One of our neighbors recently had an excess of fresh-picked green beans from their farm. How fortunate we were to receive a large brown bag of these string beans! Unfortunately, with only two of us regularly living in the parsonage, there was no way we could possibly eat all of those beans before most of them would go bad. What to do, what to do?
Give them away? A noble idea except most of the people we know probably received their own bags of green beans.
What about all those stories from mom and dad? You remember – schools closing so the kids could be
forced encouraged to help out with the family farms by “bean walking,” that (I am sure) ever so popular activity of hand-picking the bean pods from the stalks. My parents are probably laughing right now. They worked hard to get away from the truck (vegetable) farms, and here we are, decades later, living across the street from a field that alternates soybean and wheat. Behind the parsonage is the other field, one on the wheat and corn plan.
At least the guy with the bi-plane that used to
buzz the house crop dust has retired.
Why not spend a few hours of “together” time? Time without an electronic screen? Time where people can [gasp] talk – to each other? We tried it yesterday. It wasn’t as bad as you think. And we had sharp knives, too.
In case your parents, or even grandparents now I suspect, did not show you the easy way to freeze those fresh green beans, let me share!
1. Sort through the beans, picking out the obvious bad ones and pulling the remnants of stems off the pods. This is a great time to wash the beans in cold water. Since you didn’t farm them yourself, you just never know what may have come in contact with the veggies.
2. (optional) Trim the ends of the beans and then cut the long pods into halves.
3. Par-boil the beans. This means boiling the beans in lightly salted water for a few minutes, then stopping the cooking process by placing the beans in ice water, then draining and packaging into freezer bags. I used a long-handled strainer big enough to hold 2 cups of trimmed beans. This way I could safely hold the beans in the boiling water while watching the clock on the stove. It was also easy to move the beans to the bowl of ice water and finally into the colander to drain.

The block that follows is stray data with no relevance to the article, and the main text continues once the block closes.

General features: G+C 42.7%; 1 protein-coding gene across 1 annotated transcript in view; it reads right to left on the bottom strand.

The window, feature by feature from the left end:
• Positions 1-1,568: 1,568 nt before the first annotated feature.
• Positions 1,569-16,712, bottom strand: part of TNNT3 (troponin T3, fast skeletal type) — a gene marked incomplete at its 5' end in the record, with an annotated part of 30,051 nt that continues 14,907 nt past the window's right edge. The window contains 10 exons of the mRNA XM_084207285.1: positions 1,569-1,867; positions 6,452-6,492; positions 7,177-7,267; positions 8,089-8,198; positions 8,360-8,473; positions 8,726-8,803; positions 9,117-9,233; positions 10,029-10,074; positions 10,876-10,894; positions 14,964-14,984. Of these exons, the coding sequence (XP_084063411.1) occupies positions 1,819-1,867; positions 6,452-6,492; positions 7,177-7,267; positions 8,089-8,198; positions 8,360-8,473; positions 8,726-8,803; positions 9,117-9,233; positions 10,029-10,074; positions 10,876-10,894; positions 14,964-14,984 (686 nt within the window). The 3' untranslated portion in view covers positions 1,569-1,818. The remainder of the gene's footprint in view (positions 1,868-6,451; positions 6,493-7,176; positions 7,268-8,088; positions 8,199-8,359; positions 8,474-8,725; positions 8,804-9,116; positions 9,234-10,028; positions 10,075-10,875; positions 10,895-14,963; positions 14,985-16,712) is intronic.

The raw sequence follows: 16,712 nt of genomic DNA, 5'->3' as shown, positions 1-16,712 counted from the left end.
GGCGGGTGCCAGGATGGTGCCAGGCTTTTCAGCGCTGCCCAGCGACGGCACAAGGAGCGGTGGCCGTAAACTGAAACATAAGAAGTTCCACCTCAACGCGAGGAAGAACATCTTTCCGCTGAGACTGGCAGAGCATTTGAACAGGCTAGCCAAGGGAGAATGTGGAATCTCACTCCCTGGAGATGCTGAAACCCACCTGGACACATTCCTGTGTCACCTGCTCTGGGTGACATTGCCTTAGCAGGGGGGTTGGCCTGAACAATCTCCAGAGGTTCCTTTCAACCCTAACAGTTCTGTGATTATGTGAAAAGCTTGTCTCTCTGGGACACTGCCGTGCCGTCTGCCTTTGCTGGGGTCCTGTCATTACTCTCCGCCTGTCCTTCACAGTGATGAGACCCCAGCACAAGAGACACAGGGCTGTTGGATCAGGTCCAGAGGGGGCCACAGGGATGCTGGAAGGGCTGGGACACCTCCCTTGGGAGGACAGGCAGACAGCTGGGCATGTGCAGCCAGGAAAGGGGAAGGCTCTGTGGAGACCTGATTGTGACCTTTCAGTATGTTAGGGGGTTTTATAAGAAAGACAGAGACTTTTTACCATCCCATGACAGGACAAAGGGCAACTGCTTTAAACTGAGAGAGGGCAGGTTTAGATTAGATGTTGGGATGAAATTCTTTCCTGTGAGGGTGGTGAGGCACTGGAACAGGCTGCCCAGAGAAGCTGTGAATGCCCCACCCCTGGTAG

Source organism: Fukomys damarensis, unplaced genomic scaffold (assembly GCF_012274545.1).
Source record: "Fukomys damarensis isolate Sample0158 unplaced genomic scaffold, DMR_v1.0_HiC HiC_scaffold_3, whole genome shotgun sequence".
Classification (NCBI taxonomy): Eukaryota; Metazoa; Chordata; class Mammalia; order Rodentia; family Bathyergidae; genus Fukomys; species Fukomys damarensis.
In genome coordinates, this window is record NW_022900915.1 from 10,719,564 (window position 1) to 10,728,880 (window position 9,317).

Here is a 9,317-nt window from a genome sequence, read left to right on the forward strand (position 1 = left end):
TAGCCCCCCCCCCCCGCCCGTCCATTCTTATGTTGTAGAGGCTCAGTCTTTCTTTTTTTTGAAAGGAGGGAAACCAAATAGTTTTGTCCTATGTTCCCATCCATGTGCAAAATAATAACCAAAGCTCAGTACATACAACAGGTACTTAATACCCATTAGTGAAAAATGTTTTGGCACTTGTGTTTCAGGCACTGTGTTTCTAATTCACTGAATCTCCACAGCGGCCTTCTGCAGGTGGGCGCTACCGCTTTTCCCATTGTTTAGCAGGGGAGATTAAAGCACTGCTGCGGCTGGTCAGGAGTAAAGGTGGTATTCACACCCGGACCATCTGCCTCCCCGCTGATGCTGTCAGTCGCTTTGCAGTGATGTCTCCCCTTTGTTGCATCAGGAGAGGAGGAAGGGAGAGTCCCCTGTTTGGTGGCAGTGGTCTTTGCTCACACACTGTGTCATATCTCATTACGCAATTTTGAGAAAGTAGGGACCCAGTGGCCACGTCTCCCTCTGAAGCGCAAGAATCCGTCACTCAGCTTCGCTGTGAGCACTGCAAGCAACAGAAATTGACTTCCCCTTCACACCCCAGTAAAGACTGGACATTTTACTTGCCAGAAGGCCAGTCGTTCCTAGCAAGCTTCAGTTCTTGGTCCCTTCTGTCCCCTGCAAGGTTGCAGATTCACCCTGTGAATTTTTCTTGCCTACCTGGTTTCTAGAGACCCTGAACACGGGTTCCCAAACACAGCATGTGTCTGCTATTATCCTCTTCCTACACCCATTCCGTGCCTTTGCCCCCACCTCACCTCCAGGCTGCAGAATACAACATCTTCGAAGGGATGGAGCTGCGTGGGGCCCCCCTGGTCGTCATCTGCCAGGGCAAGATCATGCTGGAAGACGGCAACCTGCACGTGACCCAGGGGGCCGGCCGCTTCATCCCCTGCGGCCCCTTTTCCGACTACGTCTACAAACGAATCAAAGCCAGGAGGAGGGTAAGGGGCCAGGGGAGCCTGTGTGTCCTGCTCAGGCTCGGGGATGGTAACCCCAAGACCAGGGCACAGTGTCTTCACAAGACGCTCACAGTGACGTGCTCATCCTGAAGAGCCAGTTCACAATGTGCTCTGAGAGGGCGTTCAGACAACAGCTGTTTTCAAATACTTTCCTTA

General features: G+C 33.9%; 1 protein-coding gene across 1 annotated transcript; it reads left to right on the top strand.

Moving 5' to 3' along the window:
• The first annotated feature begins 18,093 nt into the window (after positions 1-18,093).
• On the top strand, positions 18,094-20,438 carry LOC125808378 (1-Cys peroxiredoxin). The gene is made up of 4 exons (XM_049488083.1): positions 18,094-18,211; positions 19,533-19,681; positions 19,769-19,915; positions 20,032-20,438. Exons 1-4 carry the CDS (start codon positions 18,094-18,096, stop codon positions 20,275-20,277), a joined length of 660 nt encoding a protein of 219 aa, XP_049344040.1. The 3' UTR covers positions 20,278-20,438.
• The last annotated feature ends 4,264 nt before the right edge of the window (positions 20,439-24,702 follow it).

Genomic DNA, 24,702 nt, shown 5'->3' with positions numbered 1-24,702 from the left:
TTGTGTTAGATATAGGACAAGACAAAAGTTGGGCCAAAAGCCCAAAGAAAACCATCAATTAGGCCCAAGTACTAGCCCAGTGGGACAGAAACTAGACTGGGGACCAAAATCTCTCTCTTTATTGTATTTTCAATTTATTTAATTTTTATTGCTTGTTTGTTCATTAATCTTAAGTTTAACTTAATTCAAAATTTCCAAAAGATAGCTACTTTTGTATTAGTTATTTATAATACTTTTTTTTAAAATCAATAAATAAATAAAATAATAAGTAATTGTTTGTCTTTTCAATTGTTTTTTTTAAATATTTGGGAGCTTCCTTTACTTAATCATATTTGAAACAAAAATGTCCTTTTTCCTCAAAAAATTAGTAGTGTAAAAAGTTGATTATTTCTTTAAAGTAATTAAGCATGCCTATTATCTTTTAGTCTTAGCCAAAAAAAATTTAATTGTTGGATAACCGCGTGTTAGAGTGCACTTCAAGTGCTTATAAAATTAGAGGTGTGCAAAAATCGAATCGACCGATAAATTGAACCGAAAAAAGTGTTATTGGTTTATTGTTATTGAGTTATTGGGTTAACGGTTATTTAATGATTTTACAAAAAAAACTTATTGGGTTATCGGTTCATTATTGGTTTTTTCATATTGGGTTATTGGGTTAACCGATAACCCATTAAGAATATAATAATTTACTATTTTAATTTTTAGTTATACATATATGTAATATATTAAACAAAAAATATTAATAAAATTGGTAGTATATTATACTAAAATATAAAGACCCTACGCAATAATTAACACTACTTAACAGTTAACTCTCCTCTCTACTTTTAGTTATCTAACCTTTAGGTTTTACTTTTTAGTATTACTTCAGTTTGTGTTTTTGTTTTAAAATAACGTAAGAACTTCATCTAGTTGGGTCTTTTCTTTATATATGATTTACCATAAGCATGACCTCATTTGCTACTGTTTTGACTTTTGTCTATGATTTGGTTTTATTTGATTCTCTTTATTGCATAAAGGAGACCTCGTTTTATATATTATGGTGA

There is no exact science to this process, since every bean is different. However, if you are using bean pods that have been trimmed and halved, I found that 2 – 3 minutes in boiling water will bring out the deep green color in the pod. After you see that change of hue, put the pods in ice water for about 30 seconds. (Whole pods would take about 3 – 4 minutes in the boiling water, at the most.)
We used 2 cups of beans as our unit of measurement since each bag of frozen beans would be enough to make a nice side dish for the two of us here. If we get visitors we can just pull another bag or two from the freezer. Since the beans have already been partially cooked, it won’t take long at all to steam them, stir fry them, bake them, add them to whatever casserole. And they’ll be just as fresh as the day you froze them. Fresh frozen beans prepared in this manner will be good up to 8 months in your freezer!
Is it easier to buy flash-frozen beans in the freezer section of your supermarket? Easier, yes. But – by snapping and freezing the beans yourself, you actually ‘know’ what went into the process. No preservatives. No chemicals you cannot pronounce.
Just fresh from the farm green beans!
Don’t have a neighbor with a truck farm? No worries. Just go to the supermarket and buy your own fresh green beans. And as more and more markets are becoming carbon-aware, fresh vegetables may soon be available only when “in season.” For those old enough to remember, this is the way it used to be. And maybe the way it used to be wasn’t such a bad way to be.
We spent a few hours of quality time together and ended up with 11 bags (22 servings) of fresh green beans!